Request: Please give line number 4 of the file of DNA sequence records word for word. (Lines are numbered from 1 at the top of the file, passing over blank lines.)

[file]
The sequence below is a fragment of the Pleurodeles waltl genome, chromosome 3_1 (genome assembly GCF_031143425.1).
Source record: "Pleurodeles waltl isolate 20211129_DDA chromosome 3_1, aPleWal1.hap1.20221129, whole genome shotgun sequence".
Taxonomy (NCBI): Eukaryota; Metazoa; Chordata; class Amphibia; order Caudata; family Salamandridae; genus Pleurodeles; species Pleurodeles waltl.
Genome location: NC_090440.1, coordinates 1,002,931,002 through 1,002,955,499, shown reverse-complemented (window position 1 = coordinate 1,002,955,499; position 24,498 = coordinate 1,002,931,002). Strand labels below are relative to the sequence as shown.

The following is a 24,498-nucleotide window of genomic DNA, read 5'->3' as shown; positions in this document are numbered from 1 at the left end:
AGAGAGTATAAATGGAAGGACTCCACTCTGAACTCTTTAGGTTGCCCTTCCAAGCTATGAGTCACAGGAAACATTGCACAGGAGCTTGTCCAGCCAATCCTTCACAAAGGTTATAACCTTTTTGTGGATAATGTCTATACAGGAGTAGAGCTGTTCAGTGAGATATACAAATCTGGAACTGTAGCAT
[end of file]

Genome location: NC_090440.1, coordinates 1,002,931,002 through 1,002,955,499, shown reverse-complemented (window position 1 = coordinate 1,002,955,499; position 24,498 = coordinate 1,002,931,002). Strand labels below are relative to the sequence as shown.